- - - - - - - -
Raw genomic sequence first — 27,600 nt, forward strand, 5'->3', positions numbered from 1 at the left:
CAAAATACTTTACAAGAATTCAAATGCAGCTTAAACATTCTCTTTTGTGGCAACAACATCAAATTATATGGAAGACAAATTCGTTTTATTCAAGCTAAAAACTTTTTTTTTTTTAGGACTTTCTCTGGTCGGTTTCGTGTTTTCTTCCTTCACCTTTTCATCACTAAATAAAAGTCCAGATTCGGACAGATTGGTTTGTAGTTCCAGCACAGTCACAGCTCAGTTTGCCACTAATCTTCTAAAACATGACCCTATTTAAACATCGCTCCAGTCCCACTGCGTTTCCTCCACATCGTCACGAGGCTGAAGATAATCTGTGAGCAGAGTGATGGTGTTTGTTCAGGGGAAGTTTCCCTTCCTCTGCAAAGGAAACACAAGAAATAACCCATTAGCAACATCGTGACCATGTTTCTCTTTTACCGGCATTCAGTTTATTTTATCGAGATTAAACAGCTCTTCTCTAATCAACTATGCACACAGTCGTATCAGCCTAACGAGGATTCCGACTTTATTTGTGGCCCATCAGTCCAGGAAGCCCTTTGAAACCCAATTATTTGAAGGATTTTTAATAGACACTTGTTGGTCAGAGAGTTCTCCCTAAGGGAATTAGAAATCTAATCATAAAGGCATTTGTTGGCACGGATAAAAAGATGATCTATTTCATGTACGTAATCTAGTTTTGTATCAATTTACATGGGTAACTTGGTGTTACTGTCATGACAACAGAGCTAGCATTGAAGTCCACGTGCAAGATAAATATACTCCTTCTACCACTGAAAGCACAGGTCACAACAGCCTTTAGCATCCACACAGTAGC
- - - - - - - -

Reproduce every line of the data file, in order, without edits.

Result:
Raw genomic sequence first — 27,600 nt, forward strand, 5'->3', positions numbered from 1 at the left:
CAAAATACTTTACAAGAATTCAAATGCAGCTTAAACATTCTCTTTTGTGGCAACAACATCAAATTATATGGAAGACAAATTCGTTTTATTCAAGCTAAAAACTTTTTTTTTTTTAGGACTTTCTCTGGTCGGTTTCGTGTTTTCTTCCTTCACCTTTTCATCACTAAATAAAAGTCCAGATTCGGACAGATTGGTTTGTAGTTCCAGCACAGTCACAGCTCAGTTTGCCACTAATCTTCTAAAACATGACCCTATTTAAACATCGCTCCAGTCCCACTGCGTTTCCTCCACATCGTCACGAGGCTGAAGATAATCTGTGAGCAGAGTGATGGTGTTTGTTCAGGGGAAGTTTCCCTTCCTCTGCAAAGGAAACACAAGAAATAACCCATTAGCAACATCGTGACCATGTTTCTCTTTTACCGGCATTCAGTTTATTTTATCGAGATTAAACAGCTCTTCTCTAATCAACTATGCACACAGTCGTATCAGCCTAACGAGGATTCCGACTTTATTTGTGGCCCATCAGTCCAGGAAGCCCTTTGAAACCCAATTATTTGAAGGATTTTTAATAGACACTTGTTGGTCAGAGAGTTCTCCCTAAGGGAATTAGAAATCTAATCATAAAGGCATTTGTTGGCACGGATAAAAAGATGATCTATTTCATGTACGTAATCTAGTTTTGTATCAATTTACATGGGTAACTTGGTGTTACTGTCATGACAACAGAGCTAGCATTGAAGTCCACGTGCAAGATAAATATACTCCTTCTACCACTGAAAGCACAGGTCACAACAGCCTTTAGCATCCACACAGTAGC